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Easy to use resist


#1

You guys are the greatest, and if an Orchid Folks dinner ever comes
to Northwest Ohio… I can’t wait! I’ll even cook! Meanwhile, I have
some pieces that are highly polished and I want to mask off small,
top areas to retain polished surfaces, while glass bead blasting (
another Orchid Tip!) the lower level surfaces, is there an easy
resist to mask and trim that will hold and yet leave no residue?
Black electrical tape comes to mind, or masking tape, but I’m sure
one of you has a better trick… Thanks for all your input so far!
Baker O’Brien www.bakerobrienglass.com


#2

Have you tried nail varnish? Build it up in layers until it is
thick enough and afterwards remove it with ascetone. Alan Lewis
www.watchrepairer.co.uk


#3

Baker,

Electrical tape will work, but works better if your pieces are flat

and without any other texture (reticulation, for example). Buttercut,
a resist used by glass workers for sandblasting, is heavier and
rubbery and will conform to textures and curves better. If you have a
lot of curves or recesses (like a carved ring shank), my favorite is
UHU. UHU is a brand of removable adhesive putty, commonly used to
stick posters on the wall, stuff like that. I use it to cover stones,
to cover omega clips, masking off highly carved rings, etc. Peels
right off, and is reusable. I’m sure other brands of adhesive putty
will work as well, but I like saying " UHU."

Doug

Douglas Zaruba
Zaruba & Co.
35 N. Market St.
Frederick, MD 21701
301 695-4556


#4

Rubber cement, white glue, figernail polish, masking tape, adhesive
paper (labels), little stick-on circles for reinforcing holes in
notebook paper, silicon adhesive, wax, formaline tape, clear packing
tape and watercolor friskett all work. Anything that will stay in
place and is resilient or rubbery. Experiment!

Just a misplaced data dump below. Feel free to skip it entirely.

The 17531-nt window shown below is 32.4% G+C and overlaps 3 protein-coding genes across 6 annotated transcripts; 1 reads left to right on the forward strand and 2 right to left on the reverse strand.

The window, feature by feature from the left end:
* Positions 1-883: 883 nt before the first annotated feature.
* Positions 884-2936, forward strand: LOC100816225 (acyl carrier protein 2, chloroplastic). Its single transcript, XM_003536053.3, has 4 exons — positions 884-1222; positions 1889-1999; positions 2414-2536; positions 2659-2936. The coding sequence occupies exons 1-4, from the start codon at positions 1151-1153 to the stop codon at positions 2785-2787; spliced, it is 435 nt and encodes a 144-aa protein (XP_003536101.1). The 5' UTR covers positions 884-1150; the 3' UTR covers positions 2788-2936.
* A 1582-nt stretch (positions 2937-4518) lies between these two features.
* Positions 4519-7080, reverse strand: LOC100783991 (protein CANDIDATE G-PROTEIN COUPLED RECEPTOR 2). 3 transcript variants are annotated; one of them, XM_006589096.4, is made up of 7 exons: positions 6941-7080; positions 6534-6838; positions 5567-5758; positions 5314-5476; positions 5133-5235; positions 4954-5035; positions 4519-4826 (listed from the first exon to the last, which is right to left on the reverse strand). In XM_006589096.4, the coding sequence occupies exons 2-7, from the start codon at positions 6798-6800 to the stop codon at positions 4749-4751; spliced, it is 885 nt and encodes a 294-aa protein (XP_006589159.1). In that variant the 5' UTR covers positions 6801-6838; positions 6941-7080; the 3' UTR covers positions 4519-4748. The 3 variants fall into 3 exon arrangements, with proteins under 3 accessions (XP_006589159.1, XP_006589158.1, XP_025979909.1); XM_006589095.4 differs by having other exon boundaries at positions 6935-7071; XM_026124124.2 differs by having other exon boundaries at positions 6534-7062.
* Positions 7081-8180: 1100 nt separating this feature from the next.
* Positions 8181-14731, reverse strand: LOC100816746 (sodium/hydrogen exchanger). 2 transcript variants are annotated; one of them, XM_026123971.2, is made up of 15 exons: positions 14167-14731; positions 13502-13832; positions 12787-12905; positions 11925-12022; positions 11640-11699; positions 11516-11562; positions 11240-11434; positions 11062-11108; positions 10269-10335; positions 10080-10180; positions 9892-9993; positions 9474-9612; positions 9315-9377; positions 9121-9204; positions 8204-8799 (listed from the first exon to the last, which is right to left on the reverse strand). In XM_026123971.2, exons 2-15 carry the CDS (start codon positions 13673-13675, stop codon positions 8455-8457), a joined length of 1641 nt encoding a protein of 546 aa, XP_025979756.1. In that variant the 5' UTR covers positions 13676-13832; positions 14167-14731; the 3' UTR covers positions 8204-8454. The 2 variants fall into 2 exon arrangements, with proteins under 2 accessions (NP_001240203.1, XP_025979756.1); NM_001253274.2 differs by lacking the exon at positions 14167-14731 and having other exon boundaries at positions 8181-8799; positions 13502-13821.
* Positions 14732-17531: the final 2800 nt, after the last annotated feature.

–No�l


#5

Hi Baker Your pieces on your site are beautiful! A number of years
back when I was glass etching, I would buy a white resist from the
local stained glass supply. It was opaque white, took pencil and pen
lines very nicely, easy to cut, and came in different thicknesses
and a couple of widths, maybe 12 and 18". But what I’d really like to
comment on is the use of glass beads to etch glass. They may not work
as well as you’d like. I had very good results using 600-800 grit
garnet. Always a fast, smooth and even finish, but when I tried using
glass beads I was suprised at how they reacted with the glass. I
could regulate the airflow with the trigger on the blasting gun, at
lower pressures the glass beads just bounced off the glass without
affecting the surface, as I increased pressure I started to get a
spattering of coarse etching, almost like a spraycan with a dirty
nozzle. Eventually the entire surface would be etched but it was kind
of grainy looking. Try etching some drinking glasses first to check
your results, and have fun!

Best
Mark Keefer
mvkdesign


#6

Baker, Contact paper works great. It has the added advantage that you
can cut it up and play with the arrangement before you peel the back
and expose the adhesive and stick it on. John Flynn